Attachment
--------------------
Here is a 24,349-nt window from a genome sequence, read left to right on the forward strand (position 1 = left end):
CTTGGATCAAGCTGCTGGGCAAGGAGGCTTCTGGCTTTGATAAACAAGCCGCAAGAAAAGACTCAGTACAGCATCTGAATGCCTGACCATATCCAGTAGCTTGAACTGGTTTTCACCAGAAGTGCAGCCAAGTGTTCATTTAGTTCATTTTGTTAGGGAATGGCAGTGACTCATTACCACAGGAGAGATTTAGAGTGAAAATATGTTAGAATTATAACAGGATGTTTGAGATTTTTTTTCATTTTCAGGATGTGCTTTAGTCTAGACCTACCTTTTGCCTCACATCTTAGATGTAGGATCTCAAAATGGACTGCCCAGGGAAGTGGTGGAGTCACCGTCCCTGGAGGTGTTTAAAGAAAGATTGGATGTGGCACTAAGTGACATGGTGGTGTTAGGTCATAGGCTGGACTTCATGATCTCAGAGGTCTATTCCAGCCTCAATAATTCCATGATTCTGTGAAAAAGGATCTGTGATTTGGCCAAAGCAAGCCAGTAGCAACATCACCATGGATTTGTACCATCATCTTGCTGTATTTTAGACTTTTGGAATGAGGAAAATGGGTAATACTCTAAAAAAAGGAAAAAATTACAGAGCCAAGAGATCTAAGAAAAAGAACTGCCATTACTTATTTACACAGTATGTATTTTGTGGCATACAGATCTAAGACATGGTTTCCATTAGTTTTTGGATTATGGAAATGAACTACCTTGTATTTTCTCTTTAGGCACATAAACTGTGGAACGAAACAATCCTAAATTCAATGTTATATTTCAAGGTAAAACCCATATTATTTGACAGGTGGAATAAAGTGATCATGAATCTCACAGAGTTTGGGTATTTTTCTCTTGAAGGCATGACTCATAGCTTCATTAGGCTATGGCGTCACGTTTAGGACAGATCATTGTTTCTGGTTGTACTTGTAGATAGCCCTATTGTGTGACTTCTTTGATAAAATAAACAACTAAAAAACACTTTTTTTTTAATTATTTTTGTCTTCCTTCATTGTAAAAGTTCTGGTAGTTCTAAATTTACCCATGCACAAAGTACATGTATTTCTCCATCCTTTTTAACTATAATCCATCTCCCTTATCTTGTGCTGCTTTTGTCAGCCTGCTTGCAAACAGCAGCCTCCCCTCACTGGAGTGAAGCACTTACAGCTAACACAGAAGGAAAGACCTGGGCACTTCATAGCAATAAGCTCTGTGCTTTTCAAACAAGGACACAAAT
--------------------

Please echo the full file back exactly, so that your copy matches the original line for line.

Here is a 24,349-nt window from a genome sequence, read left to right on the forward strand (position 1 = left end):
CTTGGATCAAGCTGCTGGGCAAGGAGGCTTCTGGCTTTGATAAACAAGCCGCAAGAAAAGACTCAGTACAGCATCTGAATGCCTGACCATATCCAGTAGCTTGAACTGGTTTTCACCAGAAGTGCAGCCAAGTGTTCATTTAGTTCATTTTGTTAGGGAATGGCAGTGACTCATTACCACAGGAGAGATTTAGAGTGAAAATATGTTAGAATTATAACAGGATGTTTGAGATTTTTTTTCATTTTCAGGATGTGCTTTAGTCTAGACCTACCTTTTGCCTCACATCTTAGATGTAGGATCTCAAAATGGACTGCCCAGGGAAGTGGTGGAGTCACCGTCCCTGGAGGTGTTTAAAGAAAGATTGGATGTGGCACTAAGTGACATGGTGGTGTTAGGTCATAGGCTGGACTTCATGATCTCAGAGGTCTATTCCAGCCTCAATAATTCCATGATTCTGTGAAAAAGGATCTGTGATTTGGCCAAAGCAAGCCAGTAGCAACATCACCATGGATTTGTACCATCATCTTGCTGTATTTTAGACTTTTGGAATGAGGAAAATGGGTAATACTCTAAAAAAAGGAAAAAATTACAGAGCCAAGAGATCTAAGAAAAAGAACTGCCATTACTTATTTACACAGTATGTATTTTGTGGCATACAGATCTAAGACATGGTTTCCATTAGTTTTTGGATTATGGAAATGAACTACCTTGTATTTTCTCTTTAGGCACATAAACTGTGGAACGAAACAATCCTAAATTCAATGTTATATTTCAAGGTAAAACCCATATTATTTGACAGGTGGAATAAAGTGATCATGAATCTCACAGAGTTTGGGTATTTTTCTCTTGAAGGCATGACTCATAGCTTCATTAGGCTATGGCGTCACGTTTAGGACAGATCATTGTTTCTGGTTGTACTTGTAGATAGCCCTATTGTGTGACTTCTTTGATAAAATAAACAACTAAAAAACACTTTTTTTTTAATTATTTTTGTCTTCCTTCATTGTAAAAGTTCTGGTAGTTCTAAATTTACCCATGCACAAAGTACATGTATTTCTCCATCCTTTTTAACTATAATCCATCTCCCTTATCTTGTGCTGCTTTTGTCAGCCTGCTTGCAAACAGCAGCCTCCCCTCACTGGAGTGAAGCACTTACAGCTAACACAGAAGGAAAGACCTGGGCACTTCATAGCAATAAGCTCTGTGCTTTTCAAACAAGGACACAAAT